SPARTA – A Piggly Wiggly grocery store that had once served as Kroger’s replacement in White County has suffered a similar fate.

The business, which opened in October 2014 on Mose Drive, shuttered on April 2, joining a laundry list of related businesses, including Kroger and Food Lion, to have called it quits in Sparta in recent years. According to notice filed with the sate, 16 workers were affected.

Kroger closed in March 2014 after more than 80 years in business due to lack of business. There’s no word on a replacement tenant. The retail strip includes Dollar Tree, Panda Garden Buffet and Royal Liquors, the city’s first package store, which opened in April.

 

Winding Stairs reopened for spring season

LAFAYETTE – A new park in Macon County has reopened for the spring season – but for now, the area is only available for weekend visitation.

The Winding Stairs Nature Trails and Park, located 2 miles from the Lafayette city square at 655 Nature Trail Way, is open from 8 a.m.-7 p.m. Saturdays and Sunday only, City Mayor Richard Driver told the Macon County Chronicle.

Some of the trails at the park are also off limits because they are too dangerous to use right now, he said.

When the city of Lafayette recently purchased 113 acres for an industrial park, it designed 35 – of which include the natural stairs – as a permanent park. Last year, the Macon County Arts Council received $4,850 for Winding Stairs. The park opened in June 2015 and features woods, hillsides, bluffs, natural springs and a deeply entrenched stream gorge. Erosion from the stream has created small drops with the vertical walls of the bordering cherry limestone, creating the stairs.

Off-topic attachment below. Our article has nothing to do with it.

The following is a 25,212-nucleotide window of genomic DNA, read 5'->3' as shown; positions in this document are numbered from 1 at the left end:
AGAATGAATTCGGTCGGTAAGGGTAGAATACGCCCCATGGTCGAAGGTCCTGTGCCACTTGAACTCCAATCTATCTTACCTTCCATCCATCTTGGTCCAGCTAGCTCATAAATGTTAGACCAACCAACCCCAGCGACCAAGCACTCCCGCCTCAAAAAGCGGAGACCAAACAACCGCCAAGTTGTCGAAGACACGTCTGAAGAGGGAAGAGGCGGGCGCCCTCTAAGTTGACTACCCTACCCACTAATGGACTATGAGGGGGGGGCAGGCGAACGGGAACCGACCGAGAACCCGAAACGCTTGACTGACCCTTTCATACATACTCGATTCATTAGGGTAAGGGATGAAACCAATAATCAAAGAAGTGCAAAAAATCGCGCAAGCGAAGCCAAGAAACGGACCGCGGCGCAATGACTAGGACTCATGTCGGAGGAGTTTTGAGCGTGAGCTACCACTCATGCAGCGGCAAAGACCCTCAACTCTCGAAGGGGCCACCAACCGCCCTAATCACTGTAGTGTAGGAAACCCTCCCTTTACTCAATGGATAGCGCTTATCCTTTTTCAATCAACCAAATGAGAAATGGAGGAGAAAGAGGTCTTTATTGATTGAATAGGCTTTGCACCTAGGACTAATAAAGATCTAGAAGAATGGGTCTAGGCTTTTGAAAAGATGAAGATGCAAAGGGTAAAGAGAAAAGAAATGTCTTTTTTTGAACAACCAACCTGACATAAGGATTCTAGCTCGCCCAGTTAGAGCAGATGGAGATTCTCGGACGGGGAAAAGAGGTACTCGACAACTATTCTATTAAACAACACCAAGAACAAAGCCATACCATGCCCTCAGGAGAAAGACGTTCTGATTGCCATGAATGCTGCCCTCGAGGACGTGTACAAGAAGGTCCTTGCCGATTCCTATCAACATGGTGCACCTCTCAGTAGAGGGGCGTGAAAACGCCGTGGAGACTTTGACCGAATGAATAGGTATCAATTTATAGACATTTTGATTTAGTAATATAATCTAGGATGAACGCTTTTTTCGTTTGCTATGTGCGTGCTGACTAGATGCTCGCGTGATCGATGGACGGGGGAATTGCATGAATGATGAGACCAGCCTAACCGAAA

The city is applying for additional grant money for trail work and plans also call for bathrooms and an observation deck, Driver said.

 

CCA names new warden for Hartsville prison

Blair Leibach CCA
Leibach.

HARTSVILLE – Hartsville’s new Corrections Corporation of America (CCA) prison is up and running and with a new leader at the helm.

Blair J. Leibach was named warden at the Trousdale Turner Correctional Center in March. Most recently, he served as warden at the CCA-managed Metro-Davidson County Detention Facility in Nashville. Leibach replaces Todd Thomas, who was named warden at Trousdale in March 2015; he was transferred to Metro-Davidson.

“Thomas has successfully overseen some of the most critical phases of facility start-up at Trousdale-Turner,” CCA said in release. “As we get past those phases, this marks an opportune time for longer-term planning. To that end, Leibach brings with him multiple years of experience managing Tennessee state inmates. At the same time, these transfers enable CCA to apply Thomas’ expertise and experience at our Metro facility, where he has familiarity from having previously served in other capacities. This represents one of the strengths of CCA, in that we have a deep bench of experienced corrections professionals from which to draw upon.”

Trousdale Turner Correctional Center, a $140 million project, officially opened in mid-December in the heart of the PowerCom Industrial Center following a multi-year delay in light of the recession.

Leibach joined CCA in 2007 as assistant warden of programs at South Central Correctional Facility in Clifton, Tenn., where he later became assistant warden of operations. Before joining CCA, Leibach spent 21 years with the Illinois Department of Corrections, where he started as a correctional officer and later held multiple management positions, including warden and assistant warden.